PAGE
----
You are wrong to suggest (Motor Sport, April 1988) that the 16-cylinder Bugatti engine was cobbled together out of old bits. The T45 was a completely new design, with more in common with the T46 and T50 than the T35 or T39, despite retaining the three-valve head.
The entire Bugatti Empire seems to have been built on the sale of the original U16 Aero-engine to the Americans during the First World War. However, Bugatti had not finished building it and clearly wanted another go with a racing engine; which he did in 1929-30.
The engineering justification for small cylinders is to allow a higher compression-ratio and specific output without getting excessively high valve and plug temperatures. Plugs were very unreliable in those days and compression ratios accordingly low.
The U16 layout with two crankshafts gives a short, compact and light design with low frontal area, and it fits into a standard-width chassis. A V16 would not have been easy to design with such close-spaced bores.
The crankshafts bolt onto the bottom of the cylinder blocks. Main bearings are spring rollers and the big ends are white metal. A plain centre main gives oil access, and there are blow-off valves at either end of the crankshafts. The two blocks are keyed onto the end gear casing which contains 15 gears. The blowers are driven off the back. The gears on the back of the cranks are centilevered, there being no outboard bearing to steady them. The whole thing is a beautifully compact unit.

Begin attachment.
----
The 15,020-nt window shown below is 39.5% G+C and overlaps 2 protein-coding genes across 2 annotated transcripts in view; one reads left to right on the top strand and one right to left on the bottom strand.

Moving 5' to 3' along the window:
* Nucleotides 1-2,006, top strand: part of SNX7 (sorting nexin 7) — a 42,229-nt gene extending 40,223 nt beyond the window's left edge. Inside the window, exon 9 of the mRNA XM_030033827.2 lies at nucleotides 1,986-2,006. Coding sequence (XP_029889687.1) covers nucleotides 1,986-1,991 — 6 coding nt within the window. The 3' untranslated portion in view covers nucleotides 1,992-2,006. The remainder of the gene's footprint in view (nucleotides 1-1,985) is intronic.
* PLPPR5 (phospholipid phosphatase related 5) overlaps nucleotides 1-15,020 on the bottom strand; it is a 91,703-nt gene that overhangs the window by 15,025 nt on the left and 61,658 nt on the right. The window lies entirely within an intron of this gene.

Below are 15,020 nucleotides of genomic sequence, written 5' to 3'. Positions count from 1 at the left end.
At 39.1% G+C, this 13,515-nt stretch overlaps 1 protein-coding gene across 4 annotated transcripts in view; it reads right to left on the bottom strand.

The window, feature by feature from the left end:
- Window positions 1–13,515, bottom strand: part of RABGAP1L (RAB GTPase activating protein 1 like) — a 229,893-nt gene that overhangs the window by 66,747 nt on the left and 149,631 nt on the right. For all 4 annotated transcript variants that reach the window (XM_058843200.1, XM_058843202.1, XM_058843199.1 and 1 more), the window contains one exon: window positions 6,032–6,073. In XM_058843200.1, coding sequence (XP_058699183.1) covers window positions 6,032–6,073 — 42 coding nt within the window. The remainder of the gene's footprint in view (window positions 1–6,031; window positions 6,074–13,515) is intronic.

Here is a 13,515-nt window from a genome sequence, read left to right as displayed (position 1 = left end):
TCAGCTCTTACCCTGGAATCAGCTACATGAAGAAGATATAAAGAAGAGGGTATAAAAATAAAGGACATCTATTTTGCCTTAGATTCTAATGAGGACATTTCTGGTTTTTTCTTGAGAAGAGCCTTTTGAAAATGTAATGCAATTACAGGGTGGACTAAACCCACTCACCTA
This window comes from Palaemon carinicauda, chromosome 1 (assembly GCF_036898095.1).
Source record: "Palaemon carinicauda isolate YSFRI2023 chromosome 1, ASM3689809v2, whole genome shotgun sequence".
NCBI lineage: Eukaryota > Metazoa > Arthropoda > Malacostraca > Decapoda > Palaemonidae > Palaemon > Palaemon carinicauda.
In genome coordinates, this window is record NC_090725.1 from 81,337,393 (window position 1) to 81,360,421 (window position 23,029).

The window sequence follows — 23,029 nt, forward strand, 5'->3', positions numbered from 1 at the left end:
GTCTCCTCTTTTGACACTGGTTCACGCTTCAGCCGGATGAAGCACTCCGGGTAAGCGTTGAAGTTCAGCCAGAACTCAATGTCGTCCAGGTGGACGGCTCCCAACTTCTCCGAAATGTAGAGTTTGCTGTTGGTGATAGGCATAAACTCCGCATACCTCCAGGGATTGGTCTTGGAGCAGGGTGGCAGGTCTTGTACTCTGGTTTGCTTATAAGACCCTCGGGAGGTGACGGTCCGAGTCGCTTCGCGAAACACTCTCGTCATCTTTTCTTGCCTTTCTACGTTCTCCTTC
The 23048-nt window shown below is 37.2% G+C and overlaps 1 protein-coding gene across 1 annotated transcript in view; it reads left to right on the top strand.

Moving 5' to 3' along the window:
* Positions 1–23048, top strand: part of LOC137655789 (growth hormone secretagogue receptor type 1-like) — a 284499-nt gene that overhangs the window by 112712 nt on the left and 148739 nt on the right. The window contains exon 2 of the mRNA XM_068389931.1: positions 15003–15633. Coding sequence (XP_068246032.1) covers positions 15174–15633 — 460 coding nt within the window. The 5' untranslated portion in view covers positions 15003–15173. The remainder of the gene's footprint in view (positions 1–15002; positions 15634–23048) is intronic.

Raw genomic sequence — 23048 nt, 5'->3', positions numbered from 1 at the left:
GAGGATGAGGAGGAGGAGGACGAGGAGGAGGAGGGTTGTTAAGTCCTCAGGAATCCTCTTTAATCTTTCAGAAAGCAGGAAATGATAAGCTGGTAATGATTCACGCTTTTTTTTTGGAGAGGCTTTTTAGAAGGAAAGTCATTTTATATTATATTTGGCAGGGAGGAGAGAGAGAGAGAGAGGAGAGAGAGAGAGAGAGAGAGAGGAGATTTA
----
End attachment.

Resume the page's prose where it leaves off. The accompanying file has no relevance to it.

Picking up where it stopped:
The Bugatti’s engines run backwards so that the transmission could go round in the conventional way. The Maserati U16 had engines going round the conventional way, with the transmission going backwards.
This was because the Maserati engine was made from near-standard bits. The remarks about the Maserati being too fast for the chassis could be because this backwards rotation causes abrupt break-away if you lift your foot going too fast round a right-hand bend. It is possible that the later 5-litre Maserati U16 was changed to left-hand rotation because at least one engine was built to run backwards.
When Ernesto Maserati was asked about his U16 engines, he said that he was copying the Bugatti concept. It must, I think, be assumed that all the engine makers had been watching the development with interest, although very few had established eight-cylinder designs running from which to develop their own.
Bugatti probably built six engines, since he usually made half-dozens. He probably blew one up on the test bed and he also destroyed one in a car, leaving four. Ernesto Maserati said that he made three U16 cars, four V4 of 4-Litres (one of which was a sports-car for pulling the birds) and one V5 5-litre car.
The two racing cars have disappeared, but two V5 engines survive from a boat, one left-hand and one right-hand rotation. Perhaps they come from a car, because the Maseratis put two U16s into a chassis making a 32-cylinder car. They seem to have frightened themselves with the project because it was hurriedly and completely dismantled. Perhaps it was the end of the V5 racer.
If Rolls really wants something exclusive, what about a 24- or 32-cylinder motor?